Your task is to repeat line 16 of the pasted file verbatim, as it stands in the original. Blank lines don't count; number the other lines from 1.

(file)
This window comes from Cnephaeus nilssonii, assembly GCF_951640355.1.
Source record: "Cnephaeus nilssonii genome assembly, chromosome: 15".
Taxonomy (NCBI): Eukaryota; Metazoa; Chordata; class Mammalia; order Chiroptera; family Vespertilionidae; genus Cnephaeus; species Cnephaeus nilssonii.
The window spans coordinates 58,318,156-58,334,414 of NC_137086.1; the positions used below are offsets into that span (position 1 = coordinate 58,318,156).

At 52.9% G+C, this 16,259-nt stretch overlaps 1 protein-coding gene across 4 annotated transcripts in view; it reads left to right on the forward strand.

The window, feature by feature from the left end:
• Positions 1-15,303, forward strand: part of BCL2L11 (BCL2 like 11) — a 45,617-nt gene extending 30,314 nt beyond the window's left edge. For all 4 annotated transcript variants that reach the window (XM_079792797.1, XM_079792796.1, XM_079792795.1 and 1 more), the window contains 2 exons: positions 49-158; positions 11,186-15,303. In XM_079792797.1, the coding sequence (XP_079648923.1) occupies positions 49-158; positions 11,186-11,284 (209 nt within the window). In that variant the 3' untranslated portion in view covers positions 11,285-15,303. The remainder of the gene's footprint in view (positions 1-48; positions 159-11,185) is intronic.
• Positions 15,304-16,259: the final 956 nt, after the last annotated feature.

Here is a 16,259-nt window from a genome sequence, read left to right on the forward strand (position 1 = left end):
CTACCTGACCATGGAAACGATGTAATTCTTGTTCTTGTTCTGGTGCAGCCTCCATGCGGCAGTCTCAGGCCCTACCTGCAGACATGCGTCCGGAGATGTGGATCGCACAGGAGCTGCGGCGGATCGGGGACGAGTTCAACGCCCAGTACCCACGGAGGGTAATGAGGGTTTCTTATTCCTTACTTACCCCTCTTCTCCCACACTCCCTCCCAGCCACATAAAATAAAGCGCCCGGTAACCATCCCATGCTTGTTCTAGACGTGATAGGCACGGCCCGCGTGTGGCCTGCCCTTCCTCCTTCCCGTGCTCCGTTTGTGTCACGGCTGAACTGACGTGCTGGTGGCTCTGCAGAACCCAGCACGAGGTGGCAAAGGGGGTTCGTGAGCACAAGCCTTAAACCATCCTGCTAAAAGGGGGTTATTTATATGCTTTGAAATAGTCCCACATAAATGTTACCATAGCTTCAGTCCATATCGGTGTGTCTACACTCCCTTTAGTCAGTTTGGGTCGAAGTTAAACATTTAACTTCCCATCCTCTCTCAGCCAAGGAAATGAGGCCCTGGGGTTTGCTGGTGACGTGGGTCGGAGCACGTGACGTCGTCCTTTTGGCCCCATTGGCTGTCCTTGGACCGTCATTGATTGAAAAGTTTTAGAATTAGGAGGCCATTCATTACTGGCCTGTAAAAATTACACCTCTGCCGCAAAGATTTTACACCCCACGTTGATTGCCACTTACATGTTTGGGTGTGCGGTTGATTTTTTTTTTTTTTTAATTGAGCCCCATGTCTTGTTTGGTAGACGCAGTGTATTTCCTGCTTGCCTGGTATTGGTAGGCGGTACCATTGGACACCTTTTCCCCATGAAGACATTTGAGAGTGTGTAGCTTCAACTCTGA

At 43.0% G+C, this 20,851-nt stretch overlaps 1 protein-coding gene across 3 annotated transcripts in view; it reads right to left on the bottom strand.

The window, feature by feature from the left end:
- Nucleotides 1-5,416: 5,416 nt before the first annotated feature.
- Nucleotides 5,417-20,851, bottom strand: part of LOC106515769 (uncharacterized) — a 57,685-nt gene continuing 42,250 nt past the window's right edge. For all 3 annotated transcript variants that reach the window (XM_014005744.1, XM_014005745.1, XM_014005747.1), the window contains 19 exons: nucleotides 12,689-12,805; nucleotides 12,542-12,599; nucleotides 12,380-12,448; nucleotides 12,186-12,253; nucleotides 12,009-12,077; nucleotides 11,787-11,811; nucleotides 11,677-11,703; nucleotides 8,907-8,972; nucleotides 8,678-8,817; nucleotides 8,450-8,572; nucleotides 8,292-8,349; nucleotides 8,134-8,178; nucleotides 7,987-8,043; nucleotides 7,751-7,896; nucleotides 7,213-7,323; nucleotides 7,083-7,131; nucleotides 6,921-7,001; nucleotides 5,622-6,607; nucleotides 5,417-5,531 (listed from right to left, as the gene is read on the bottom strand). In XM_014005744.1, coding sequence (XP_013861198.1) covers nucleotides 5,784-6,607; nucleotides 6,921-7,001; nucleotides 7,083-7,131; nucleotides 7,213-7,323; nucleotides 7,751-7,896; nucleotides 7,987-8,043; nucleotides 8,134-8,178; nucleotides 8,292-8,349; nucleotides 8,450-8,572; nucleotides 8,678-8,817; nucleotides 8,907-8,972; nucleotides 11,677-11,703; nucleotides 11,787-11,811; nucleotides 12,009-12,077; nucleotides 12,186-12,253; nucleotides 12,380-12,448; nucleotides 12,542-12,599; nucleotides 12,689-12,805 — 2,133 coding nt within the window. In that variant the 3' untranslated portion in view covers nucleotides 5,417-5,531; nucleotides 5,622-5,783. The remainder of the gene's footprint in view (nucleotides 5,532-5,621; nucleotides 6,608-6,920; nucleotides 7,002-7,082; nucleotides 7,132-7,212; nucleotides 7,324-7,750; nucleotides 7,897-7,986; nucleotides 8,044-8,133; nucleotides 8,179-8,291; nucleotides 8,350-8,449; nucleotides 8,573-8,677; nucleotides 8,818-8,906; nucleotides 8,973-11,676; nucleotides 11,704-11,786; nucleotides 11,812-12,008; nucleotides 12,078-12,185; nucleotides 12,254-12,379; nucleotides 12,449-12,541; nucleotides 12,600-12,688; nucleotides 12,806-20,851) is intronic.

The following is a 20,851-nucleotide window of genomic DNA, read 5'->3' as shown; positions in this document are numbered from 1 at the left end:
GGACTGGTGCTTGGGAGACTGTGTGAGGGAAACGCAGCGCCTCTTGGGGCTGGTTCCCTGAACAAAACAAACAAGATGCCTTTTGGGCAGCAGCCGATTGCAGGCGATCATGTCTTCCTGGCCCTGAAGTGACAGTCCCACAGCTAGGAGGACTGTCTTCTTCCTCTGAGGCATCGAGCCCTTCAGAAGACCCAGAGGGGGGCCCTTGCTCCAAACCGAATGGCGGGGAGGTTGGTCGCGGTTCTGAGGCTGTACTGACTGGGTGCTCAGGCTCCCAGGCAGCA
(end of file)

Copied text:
GGACTGGTGCTTGGGAGACTGTGTGAGGGAAACGCAGCGCCTCTTGGGGCTGGTTCCCTGAACAAAACAAACAAGATGCCTTTTGGGCAGCAGCCGATTGCAGGCGATCATGTCTTCCTGGCCCTGAAGTGACAGTCCCACAGCTAGGAGGACTGTCTTCTTCCTCTGAGGCATCGAGCCCTTCAGAAGACCCAGAGGGGGGCCCTTGCTCCAAACCGAATGGCGGGGAGGTTGGTCGCGGTTCTGAGGCTGTACTGACTGGGTGCTCAGGCTCCCAGGCAGCA